Monday, April 27, 2009

Food Storage Calculators

I found this food calculator site and it is more comprehensive than others I've seen. I do not know the reasoning or the method behind their calculations, but I thought I'd pass it along.

And, the following is the one available on the Provident Living site.,11666,7498-1-4070-1,00.html

Monday, April 20, 2009

Laundry Soap

I received this recipe for laundry soap. The dry ingredients are easy to put in storage and you can mix it up whenever you need.

Items needed:
* A 5 Gallon Bucket to store detergent in
*1 Bar Zote Soap (may also use Fels Naptha)
*1 1/2 Cups Arm and Hammer washing Soda
*1 1/2 Cups Twenty Mule Team Borax
*Lots of water

Heat 12 cups of water in large pot. Grate Zote soap and add to water. Stir until soap melts. Add washing soda and Borax--ingredients will foam--stir until everything is dissolved. (Approximately 5 minutes). Remove from heat. Heat 8 cups of water in separate container and place in 5 gallon bucket. Add soap mixture and stir. Add 2 gallons plus 12 more cups of water and stir. You may add 1-2 oz of essential oil for scent if desired.

Cover and let set for 24 hours. Stir a few times over the first few hours of sitting so mixture does not thicken too much.

Use 1/2 cup per load of laundry. Great for sensitive skin. Detergent will not be sudsy in washing machine. Total cost is approximately 1 cent per load.

Products can be found in most grocery store laundry aisles. In Utah, Macey's stocks all the items. Even if you don't use it on a daily/weekly basis it is a handy recipe to have on hand in case of an emergency. You can store dry ingredients indefinitely. Make sure to buy multiple Zote bars to go with one box of of other items.

My disclaimer is that I have not yet tried this out, but it appears from the ingredient list that it would probably work quite well. If someone gets around to trying it before me let us know how you like it.

Friday, April 10, 2009

Ham Fried Rice & Cooking Rice in the Oven

Melissa taught me how to make rice in the oven, and I don't think I've ever had it turn out better. So, I used her technique tonight while making a Ham Fried Rice recipe. I'll pass both her technique and the recipe along.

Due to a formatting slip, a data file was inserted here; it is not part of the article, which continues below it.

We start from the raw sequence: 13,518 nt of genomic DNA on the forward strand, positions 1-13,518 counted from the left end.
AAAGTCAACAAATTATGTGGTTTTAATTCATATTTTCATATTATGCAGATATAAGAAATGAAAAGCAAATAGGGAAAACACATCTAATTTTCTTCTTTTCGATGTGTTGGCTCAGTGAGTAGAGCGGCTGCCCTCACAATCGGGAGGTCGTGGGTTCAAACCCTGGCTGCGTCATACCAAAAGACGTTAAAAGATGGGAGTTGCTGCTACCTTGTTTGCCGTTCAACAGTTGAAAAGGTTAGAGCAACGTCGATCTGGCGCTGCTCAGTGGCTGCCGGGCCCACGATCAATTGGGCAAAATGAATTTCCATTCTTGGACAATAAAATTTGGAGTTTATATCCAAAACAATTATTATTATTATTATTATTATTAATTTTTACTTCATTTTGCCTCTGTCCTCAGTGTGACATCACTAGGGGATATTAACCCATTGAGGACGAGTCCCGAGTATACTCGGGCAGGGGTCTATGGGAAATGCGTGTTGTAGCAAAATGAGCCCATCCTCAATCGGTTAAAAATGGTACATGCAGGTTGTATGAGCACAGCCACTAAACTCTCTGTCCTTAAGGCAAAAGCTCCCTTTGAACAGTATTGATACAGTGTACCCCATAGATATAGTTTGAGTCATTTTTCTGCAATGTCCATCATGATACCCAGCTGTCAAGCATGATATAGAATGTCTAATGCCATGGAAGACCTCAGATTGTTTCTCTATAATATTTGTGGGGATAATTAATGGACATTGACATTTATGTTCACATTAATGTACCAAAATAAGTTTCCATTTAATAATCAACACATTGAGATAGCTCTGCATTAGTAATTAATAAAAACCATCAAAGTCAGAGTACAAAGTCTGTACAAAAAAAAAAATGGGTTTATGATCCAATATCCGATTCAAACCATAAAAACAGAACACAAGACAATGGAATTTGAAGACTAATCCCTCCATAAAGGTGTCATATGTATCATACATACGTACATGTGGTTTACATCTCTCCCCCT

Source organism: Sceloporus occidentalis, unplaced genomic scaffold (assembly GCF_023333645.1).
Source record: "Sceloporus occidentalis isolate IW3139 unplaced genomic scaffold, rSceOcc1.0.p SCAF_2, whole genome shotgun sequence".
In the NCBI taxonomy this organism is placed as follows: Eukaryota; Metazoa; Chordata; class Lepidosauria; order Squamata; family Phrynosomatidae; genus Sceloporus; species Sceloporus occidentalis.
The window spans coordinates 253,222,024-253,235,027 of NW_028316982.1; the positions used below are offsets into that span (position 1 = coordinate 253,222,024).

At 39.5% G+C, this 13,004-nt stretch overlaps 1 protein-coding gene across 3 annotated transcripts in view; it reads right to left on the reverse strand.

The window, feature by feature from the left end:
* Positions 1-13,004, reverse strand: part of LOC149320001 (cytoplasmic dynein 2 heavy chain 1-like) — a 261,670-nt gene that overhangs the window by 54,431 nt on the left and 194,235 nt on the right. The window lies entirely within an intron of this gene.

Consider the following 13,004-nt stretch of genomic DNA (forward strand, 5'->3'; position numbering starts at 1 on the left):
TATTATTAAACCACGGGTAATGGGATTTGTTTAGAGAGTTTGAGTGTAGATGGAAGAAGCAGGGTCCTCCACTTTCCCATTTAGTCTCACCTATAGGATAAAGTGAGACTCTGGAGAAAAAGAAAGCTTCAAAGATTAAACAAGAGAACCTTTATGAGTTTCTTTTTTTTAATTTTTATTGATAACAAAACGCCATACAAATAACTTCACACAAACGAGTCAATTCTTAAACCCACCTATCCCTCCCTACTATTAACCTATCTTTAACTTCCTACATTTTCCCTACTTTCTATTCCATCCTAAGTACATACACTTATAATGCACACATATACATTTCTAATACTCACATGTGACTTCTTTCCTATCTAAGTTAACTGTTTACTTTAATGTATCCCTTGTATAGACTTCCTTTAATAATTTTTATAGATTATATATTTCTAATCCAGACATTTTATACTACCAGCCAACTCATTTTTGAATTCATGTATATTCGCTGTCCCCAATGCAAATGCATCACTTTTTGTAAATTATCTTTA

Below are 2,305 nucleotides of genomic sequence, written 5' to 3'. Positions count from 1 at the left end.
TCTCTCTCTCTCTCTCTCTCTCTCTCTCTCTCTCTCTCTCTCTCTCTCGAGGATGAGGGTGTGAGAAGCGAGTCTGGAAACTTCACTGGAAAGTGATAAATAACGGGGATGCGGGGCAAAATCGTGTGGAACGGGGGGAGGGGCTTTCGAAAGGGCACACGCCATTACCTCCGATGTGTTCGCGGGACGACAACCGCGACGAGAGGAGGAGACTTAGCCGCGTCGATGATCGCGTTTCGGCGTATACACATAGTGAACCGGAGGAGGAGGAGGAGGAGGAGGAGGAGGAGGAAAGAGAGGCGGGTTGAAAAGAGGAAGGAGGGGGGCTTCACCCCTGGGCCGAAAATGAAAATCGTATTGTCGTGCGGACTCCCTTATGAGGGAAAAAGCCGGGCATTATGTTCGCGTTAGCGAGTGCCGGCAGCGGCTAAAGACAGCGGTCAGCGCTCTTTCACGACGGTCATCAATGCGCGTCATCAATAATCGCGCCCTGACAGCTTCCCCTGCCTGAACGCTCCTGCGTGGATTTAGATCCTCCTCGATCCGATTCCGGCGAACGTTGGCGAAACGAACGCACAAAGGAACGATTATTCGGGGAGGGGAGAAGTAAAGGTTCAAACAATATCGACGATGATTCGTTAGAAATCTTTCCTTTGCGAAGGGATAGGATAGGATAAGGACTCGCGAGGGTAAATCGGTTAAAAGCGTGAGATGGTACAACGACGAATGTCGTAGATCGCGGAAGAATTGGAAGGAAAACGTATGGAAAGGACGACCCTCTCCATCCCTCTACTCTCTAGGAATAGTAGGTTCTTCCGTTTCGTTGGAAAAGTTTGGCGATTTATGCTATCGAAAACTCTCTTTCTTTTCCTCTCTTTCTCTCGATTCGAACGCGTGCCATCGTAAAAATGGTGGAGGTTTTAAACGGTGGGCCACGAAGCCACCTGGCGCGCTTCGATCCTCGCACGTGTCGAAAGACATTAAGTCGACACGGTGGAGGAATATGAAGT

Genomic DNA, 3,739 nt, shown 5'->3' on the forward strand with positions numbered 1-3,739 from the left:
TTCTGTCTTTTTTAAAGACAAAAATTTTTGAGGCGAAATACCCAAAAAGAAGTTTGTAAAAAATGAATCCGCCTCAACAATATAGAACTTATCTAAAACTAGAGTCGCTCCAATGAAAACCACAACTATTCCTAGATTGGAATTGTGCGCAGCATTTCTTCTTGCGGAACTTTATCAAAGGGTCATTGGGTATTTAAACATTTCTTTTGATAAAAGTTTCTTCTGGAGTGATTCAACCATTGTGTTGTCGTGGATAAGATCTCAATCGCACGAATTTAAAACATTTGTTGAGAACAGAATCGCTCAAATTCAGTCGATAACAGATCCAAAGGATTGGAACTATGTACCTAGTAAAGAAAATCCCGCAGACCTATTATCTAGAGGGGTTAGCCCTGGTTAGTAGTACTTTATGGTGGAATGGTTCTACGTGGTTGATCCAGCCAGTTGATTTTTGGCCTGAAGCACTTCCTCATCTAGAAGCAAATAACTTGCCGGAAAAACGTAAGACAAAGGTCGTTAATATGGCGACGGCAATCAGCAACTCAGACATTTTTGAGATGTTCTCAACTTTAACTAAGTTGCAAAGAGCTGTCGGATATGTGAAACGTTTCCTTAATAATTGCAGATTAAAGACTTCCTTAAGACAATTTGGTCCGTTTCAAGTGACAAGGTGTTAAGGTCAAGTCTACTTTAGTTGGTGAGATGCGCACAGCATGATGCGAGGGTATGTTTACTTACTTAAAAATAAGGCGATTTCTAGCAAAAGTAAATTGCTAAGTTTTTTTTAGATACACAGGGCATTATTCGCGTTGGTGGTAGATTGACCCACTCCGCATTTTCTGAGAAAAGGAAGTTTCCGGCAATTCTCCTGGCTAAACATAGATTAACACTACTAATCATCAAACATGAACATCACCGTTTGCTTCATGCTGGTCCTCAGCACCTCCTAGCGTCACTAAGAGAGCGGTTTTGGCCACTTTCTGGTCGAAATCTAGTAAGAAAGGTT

3 Tablespoons oil, divided

4 eggs, slightly beaten

1/2 cup chopped onion

3/4 cup frozen peas, thawed (I think I used more)

1 cup chopped cooked ham (I think I used more)

4 cups cooked rice (3 to 3 1/2 would be better)

1/2 teaspoon salt

1/4 teaspoon garlic powder

dash pepper

2 Tablespoons soy sauce or to taste

  • STEP 1:
    Using an ovensafe pan, bring rice to boil on stovetop (also turn oven on to 375 degrees). After it reaches a boil, cover with tinfoil and put into hot oven for 12-15 minutes. While this is cooking, prepare step #2.

  • STEP 2:
    In a large skillet, use 2 T. oil and scramble eggs. When finished, set aside on plate. In same skillet, use the other 1 T. oil and cook onions. Add peas, ham and seasonings. Stir fry. Add scrambled eggs. When all warm and cooked, add cooked rice and mix all together.
This is a good food storage recipe because it could be made from all canned items, although frozen peas and fresh ham are certainly better.

Friday, April 3, 2009

Botulism & Canning Practices

I have recently learned about two canning practices, widely explained on the internet, that are totally unsafe and can lead to serious illness or death via the botulism toxin.

1) The baking of bread or cakes in glass canning jars.

Unsafe practice: A batter of banana bread, zucchini bread or similar cake or bread is spooned into glass canning jars and baked. After baking but while jars are still hot, a canning lid and ring are secured. As the jar cools, the air is removed from the jar and the lid is vacuum-sealed into place.

2) The sealing of butter or margarine in glass canning jars.

Unsafe practice: The butter or margarine is melted and then placed in a glass canning jar. Once again, a canning lid and ring are secured while the jars are hot, and a vacuum-seal is created as the jars cool.
_ _ _

In both cases, an environment supportive of botulism growth is created. In order for botulism to produce its deadly neurotoxin, it needs three things: no oxygen, low acidity, and a tiny bit of moisture.

If a botulism bacteria is placed in a this environment, it begins to produce a neurotoxin, which if consumed, begins to paralyze muscles. Victims often need antitoxin drugs to deal with it; others need life support when they can no longer breathe on their own, and others succumb and die.

Improper home-canning methods are a major culprit of botulism poisoning.

Canning Rules to Live by:
  • Use a recently published canning book which contains tested recipes. Do not get canning recipes from the internet, old books, word-of-mouth, etc. Do not make up your own recipes.

  • Follow the recipe and instructions exactly. Do not substitute or omit ingredients. This can change the acidity of the product.

  • If the recipe says to pressure cook, do it! Pressure cooking and water bathing are NOT interchangeable methods. A pressure cooker is designed to bring low-acidic food up to higher temperatures.

  • Process according to the appropriate time and pressure.
More Info:

Wednesday, April 1, 2009

What a One-Year Supply Looks Like

I liked this post (with photos) showing what a one-year supply of basic food looks like. Check it out!